Business hasn't been easy either. Schrager's first brush with disaster was when Studio 54 was raided. As with his hotels, he had tapped into the zeitgeist (these were the days when people stayed out all night sniffing cocaine, then sold commodities on the stock exchange the next morning). Studio 54 was the most famous club of all: where Bianca Jagger made an entrance on a horse and where Warhol and Truman Capote held court. I was too young for Studio 54 but spent many evenings at Schrager's second club, the Palladium. There had been nothing like it before. Studio 54 was raided in 1979, and Schrager and Rubell were convicted of embezzlement and tax fraud. 'Surely you knew this would happen?' I suggested. 'The by-product of great success is that you think you can get away with things,' he replied. Some would say he really did get away with it. 'Remember my conviction was for $70,000 of unpaid taxes,' he says, as if dropping a big fat hint. Most people would be crushed by a jail sentence, but not Schrager. He calls it his interlude. It was merely a blip, and a good one, in fact, because it was in prison that he and Rubell had the idea of a boutique-hotel business. 'I'm an entertainer at heart,' he says. 'What I like is creating an atmosphere. For me this is where design and architecture come in.' Even a jail sentence didn't deter new investors. 'We'd had huge success, we were tenacious and we had talent,' he explained. It was a mere five years ago that he assaulted London with St Martins Lane and Sanderson. They were pure theatre. Rooms that changed colour, a foyer like a Dali painting, gnome tables, logs for sofas, restaurants with names such as Spoon+. He put bathrooms inside the rooms, hung paintings on ceilings. People who lived in London checked in just to say they'd been there. Within minutes of opening, Schrager was photographed with Madonna, Kate Moss and Jade Jagger. He was anointed 'golden boy'. 'It hurts to read that you used to be a golden boy,' he says. (I don't see any tears welling up in his eyes, though.) There is virtually no entrepreneur in America who has not failed in some extraordinary fashion. But when I asked him 'At heart I'm an entertainer. I like creating an atmosphere' whether he thought going to jail falls into the category of failure, he disagreed. 'I guess it's proof that the legal system works,' he replied smiling. In hindsight, it had its advantages. 'It takes the downs to appreciate the ups,' he said. What troubles him now is how to tell his daughters about it. 'I went to see a child psychologist because the girls will read about it on the internet. There's no way they won't find out.'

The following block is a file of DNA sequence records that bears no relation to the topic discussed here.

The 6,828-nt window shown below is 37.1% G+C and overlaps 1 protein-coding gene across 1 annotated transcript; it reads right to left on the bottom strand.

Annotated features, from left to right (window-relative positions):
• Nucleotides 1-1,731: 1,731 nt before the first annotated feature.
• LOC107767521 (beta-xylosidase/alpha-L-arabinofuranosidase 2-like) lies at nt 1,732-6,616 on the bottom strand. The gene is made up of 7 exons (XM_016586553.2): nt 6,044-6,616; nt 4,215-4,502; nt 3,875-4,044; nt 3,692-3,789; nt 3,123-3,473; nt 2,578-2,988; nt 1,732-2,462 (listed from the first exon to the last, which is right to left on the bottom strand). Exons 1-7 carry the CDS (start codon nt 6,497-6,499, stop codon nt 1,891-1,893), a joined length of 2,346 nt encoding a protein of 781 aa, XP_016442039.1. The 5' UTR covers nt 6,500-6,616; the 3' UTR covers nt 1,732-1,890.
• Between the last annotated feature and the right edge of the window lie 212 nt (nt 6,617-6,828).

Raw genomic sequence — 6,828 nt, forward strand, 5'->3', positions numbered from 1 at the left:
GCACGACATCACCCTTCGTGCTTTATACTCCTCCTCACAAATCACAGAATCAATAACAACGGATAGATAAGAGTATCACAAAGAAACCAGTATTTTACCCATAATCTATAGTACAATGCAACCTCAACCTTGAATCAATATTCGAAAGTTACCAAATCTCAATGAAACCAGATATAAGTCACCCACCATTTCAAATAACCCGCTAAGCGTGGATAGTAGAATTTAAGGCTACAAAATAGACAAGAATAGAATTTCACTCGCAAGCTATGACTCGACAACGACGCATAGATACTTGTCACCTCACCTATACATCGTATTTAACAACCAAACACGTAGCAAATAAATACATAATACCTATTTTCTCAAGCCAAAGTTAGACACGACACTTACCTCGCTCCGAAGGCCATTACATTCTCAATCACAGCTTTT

Perhaps he's selling Sanderson and St Martins Lane because he's on to the next thing. Schrager has his sights set on our homes. His latest project is the 181-room Gramercy Park Hotel and residences in downtown New York. The 23 condominiums designed by John Pawson will be on sale in the New Year. 'I'm a minimalist,' says Schrager. 'It's the modern way of living.' What about Philippe Starck? I ask. 'I made him very rich,' he replies drily. Schrager admires the artistic process up to a point. 'I straddle art and commerce,' he says. 'I think a lot of talk in design circles is intellectual gibberish. I am famous for butting in and saying: "What are you talking about?"' There is nothing that Schrager says that isn't clear; you are quickly reminded that he is a lawyer. The 23 apartments with family rooms, luxury kitchens and sumptuous Pawson touches such as 4ft-wide wooden doors, wood-burning fireplaces and expanses of glazing won't be cheap. They will have the concierge services offered by the Gramercy Park Hotel next door which is being designed by the Eighties rock-star artist Julian Schabel and is expected to open in January 2006. 'This hotel is going to have a new look,' he says. 'It's going to be bohemian, undisciplined. It's not proving that easy. Schnabel works in his own way. I can't exactly say to him, "I don't like the colour; paint it over," can I?' Combining a Schnabel hotel with a Pawson apartment block is like dressing a tattooed punk in Hardy Amies. But they say eclecticism is the future.
Schrager is also planning a residential building with 30 apartments in NoHo, New York, designed by Herzog and de Meuron, the architects behind Tate Modern. 'This will be a traditional home done LSD,' he says. In the works is a plan to convert rooms in his hotels into apartments. 'I'm obsessed with how people live,' he says. 'I'd like to bring into people's homes a bit of what we did in nightclubs.' I think he's on to something. The line between homes and hotels grows thinner every day (hotels such as the Pierre and Ritz Carlton contain private apartments). Global nomadism means that people can't be bothered to maintain houses. Apartments within hotels could be the answer.
Journalists may speculate about his financial affairs, but the banks seem happy to finance his projects. There is no doubt that Schrager is the ultimate comeback kid. He got it right twice, why not a third time? 'I'm still hungry,' he said. 'I could have cashed out a long time ago.' He describes himself as 'a despot and a tyrant' but the impression you get is that he is a softie and a loner. 'I'm really very shy,' he told me in the lift as he went up to have his picture taken. So why does he do it, over and over again. The answer according to him: 'My passion is to shake things up... to change things... to violate the status quo... and to have a real impact. Also, I still haven't done my masterpiece.' Until he feels he's achieved that, he'll just keep trying.